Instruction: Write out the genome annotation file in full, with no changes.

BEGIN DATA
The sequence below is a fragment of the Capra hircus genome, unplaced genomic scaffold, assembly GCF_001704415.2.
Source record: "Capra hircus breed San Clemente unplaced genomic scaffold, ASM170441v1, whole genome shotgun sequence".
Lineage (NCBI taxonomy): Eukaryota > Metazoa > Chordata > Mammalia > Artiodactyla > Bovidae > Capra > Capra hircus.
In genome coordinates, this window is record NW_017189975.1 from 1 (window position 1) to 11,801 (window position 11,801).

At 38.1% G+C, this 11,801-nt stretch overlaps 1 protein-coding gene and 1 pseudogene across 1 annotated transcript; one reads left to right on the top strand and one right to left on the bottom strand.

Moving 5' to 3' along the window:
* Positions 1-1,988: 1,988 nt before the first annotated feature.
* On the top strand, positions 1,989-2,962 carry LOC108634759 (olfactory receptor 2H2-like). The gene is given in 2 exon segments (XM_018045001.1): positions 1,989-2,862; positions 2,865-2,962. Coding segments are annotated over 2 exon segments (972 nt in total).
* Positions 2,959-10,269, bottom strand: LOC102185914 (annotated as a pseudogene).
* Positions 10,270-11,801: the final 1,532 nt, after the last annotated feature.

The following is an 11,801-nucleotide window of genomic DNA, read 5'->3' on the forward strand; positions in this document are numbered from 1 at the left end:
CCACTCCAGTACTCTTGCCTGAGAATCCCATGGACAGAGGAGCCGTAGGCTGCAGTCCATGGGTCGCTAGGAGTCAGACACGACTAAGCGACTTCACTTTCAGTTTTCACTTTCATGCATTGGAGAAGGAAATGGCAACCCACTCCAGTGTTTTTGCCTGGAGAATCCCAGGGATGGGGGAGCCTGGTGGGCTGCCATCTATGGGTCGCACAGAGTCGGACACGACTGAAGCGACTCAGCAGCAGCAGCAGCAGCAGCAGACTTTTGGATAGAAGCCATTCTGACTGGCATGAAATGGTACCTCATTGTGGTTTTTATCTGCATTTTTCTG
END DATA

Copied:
The sequence below is a fragment of the Capra hircus genome, unplaced genomic scaffold, assembly GCF_001704415.2.
Source record: "Capra hircus breed San Clemente unplaced genomic scaffold, ASM170441v1, whole genome shotgun sequence".
Lineage (NCBI taxonomy): Eukaryota > Metazoa > Chordata > Mammalia > Artiodactyla > Bovidae > Capra > Capra hircus.
In genome coordinates, this window is record NW_017189975.1 from 1 (window position 1) to 11,801 (window position 11,801).

At 38.1% G+C, this 11,801-nt stretch overlaps 1 protein-coding gene and 1 pseudogene across 1 annotated transcript; one reads left to right on the top strand and one right to left on the bottom strand.

Moving 5' to 3' along the window:
* Positions 1-1,988: 1,988 nt before the first annotated feature.
* On the top strand, positions 1,989-2,962 carry LOC108634759 (olfactory receptor 2H2-like). The gene is given in 2 exon segments (XM_018045001.1): positions 1,989-2,862; positions 2,865-2,962. Coding segments are annotated over 2 exon segments (972 nt in total).
* Positions 2,959-10,269, bottom strand: LOC102185914 (annotated as a pseudogene).
* Positions 10,270-11,801: the final 1,532 nt, after the last annotated feature.

The following is an 11,801-nucleotide window of genomic DNA, read 5'->3' on the forward strand; positions in this document are numbered from 1 at the left end:
CCACTCCAGTACTCTTGCCTGAGAATCCCATGGACAGAGGAGCCGTAGGCTGCAGTCCATGGGTCGCTAGGAGTCAGACACGACTAAGCGACTTCACTTTCAGTTTTCACTTTCATGCATTGGAGAAGGAAATGGCAACCCACTCCAGTGTTTTTGCCTGGAGAATCCCAGGGATGGGGGAGCCTGGTGGGCTGCCATCTATGGGTCGCACAGAGTCGGACACGACTGAAGCGACTCAGCAGCAGCAGCAGCAGCAGCAGACTTTTGGATAGAAGCCATTCTGACTGGCATGAAATGGTACCTCATTGTGGTTTTTATCTGCATTTTTCTG